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I'm working on a WCF service that is hosted through a Windows Service. I have added my Custom Authorization Manager and Authorization Policy and I've seen that the Evaluate() method of Authorization Policy is actually called AFTER the CheckAccessCore() of the Authorization Manager: shouldn't be the opposite?

I've been searching on google and found some tips, but did not work for me (e.g.: link )

Here is a snip of the app.config:

 <userNameAuthentication userNamePasswordValidationMode="Custom"

      customUserNamePasswordValidatorType="Reply.Platform.IoTAccessControlLibrary.IoTPwdValidator, Reply.Platform.IoTAccessControlLibrary" />


      <serviceAuthorization serviceAuthorizationManagerType="Reply.Platform.IoTAccessControlLibrary.IoTServiceAuthorizationManager, Reply.Platform.IoTAccessControlLibrary">


          <add policyType="Reply.Platform.IoTAccessControlLibrary.IoTAuthorizationPolicy, Reply.Platform.IoTAccessControlLibrary" />



Can someone help me?



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1 Answer 1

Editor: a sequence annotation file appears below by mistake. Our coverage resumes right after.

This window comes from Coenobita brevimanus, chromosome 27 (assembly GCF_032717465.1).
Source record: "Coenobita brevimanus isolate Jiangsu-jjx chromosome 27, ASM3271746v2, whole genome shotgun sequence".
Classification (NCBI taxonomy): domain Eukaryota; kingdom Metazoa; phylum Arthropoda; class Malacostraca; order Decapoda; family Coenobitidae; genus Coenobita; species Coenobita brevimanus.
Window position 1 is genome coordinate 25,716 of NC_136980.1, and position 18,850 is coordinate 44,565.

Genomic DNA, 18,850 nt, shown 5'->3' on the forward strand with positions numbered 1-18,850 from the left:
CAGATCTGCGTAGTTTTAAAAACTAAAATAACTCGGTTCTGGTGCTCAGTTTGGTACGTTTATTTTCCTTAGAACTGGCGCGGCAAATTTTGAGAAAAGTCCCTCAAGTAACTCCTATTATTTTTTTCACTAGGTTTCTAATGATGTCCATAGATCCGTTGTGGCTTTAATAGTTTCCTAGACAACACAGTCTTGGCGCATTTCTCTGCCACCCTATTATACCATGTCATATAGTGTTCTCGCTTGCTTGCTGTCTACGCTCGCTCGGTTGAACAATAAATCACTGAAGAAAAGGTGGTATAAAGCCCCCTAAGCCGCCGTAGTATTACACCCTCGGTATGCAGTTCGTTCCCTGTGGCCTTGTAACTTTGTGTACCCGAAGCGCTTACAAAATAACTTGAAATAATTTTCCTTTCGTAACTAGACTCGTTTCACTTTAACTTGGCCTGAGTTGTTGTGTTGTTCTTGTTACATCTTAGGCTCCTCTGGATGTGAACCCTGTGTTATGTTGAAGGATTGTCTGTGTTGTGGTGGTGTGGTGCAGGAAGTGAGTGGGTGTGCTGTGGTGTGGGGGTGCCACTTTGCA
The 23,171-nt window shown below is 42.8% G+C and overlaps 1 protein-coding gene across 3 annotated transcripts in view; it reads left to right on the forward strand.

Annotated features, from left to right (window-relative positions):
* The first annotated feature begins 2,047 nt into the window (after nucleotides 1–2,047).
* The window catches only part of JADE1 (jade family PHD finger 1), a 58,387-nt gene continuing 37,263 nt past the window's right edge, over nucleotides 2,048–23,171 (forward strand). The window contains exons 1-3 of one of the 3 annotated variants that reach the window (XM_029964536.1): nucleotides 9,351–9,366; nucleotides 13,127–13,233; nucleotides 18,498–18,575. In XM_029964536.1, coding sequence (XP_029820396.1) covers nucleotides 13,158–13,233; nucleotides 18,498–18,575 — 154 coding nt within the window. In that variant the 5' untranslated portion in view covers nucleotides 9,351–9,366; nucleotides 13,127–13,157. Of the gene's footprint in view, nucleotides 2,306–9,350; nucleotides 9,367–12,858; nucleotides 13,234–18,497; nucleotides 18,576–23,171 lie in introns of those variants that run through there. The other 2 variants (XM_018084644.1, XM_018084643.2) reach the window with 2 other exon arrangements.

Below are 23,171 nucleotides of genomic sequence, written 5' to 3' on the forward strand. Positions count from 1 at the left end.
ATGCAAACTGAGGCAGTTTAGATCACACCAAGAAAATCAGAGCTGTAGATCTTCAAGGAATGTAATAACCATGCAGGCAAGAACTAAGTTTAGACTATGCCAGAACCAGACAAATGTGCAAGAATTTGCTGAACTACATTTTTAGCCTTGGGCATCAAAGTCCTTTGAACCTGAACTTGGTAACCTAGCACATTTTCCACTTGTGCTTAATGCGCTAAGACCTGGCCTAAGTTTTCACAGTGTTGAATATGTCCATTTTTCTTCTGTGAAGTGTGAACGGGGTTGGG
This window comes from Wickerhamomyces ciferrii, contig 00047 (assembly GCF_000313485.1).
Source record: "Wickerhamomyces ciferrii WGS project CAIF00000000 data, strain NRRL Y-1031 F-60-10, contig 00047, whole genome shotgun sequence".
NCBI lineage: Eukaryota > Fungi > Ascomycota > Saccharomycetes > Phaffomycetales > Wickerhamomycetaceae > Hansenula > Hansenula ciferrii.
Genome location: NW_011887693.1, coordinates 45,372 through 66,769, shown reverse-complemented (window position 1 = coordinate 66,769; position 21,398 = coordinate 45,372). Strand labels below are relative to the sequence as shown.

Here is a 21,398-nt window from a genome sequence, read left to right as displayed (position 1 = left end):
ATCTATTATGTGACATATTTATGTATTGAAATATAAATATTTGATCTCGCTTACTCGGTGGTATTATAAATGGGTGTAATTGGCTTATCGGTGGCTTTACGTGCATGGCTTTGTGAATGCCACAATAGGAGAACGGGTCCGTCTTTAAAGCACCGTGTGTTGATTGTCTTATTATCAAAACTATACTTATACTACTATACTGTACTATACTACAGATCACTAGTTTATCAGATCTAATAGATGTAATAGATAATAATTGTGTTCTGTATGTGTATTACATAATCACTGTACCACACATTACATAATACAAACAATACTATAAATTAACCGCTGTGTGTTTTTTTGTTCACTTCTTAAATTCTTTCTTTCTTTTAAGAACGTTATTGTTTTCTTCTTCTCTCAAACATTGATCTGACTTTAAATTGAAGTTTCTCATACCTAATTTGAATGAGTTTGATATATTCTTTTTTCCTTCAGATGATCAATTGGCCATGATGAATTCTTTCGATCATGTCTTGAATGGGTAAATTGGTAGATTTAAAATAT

up vote 1 down vote accepted

It is working exactly as intended. It comes down to this simple equation - If access should not be granted then there should be no need to check to see if the access being should be authorized. In the case of the example you are providing here, you would first validate the correct combination of a username/password pair and then you would check to see if they had access to the system. After you check to see if they have access to the system, you then evaluate whether or not they are authorized per the policies defined.

Consider this basic example:

1) Does the username and password match with a known user? Yes. (Service Credentials)
2) Is that known user enabled on the system? Yes. (Service Authorization)
3) Does that known user have the role of 'X'? Yes. (IAuthorizationPolicy)

Hence the workflow defined by WCF.

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perfect answer, thanks BadDawg, RIP my friend. –  Jason Cragun Jan 29 '14 at 20:49

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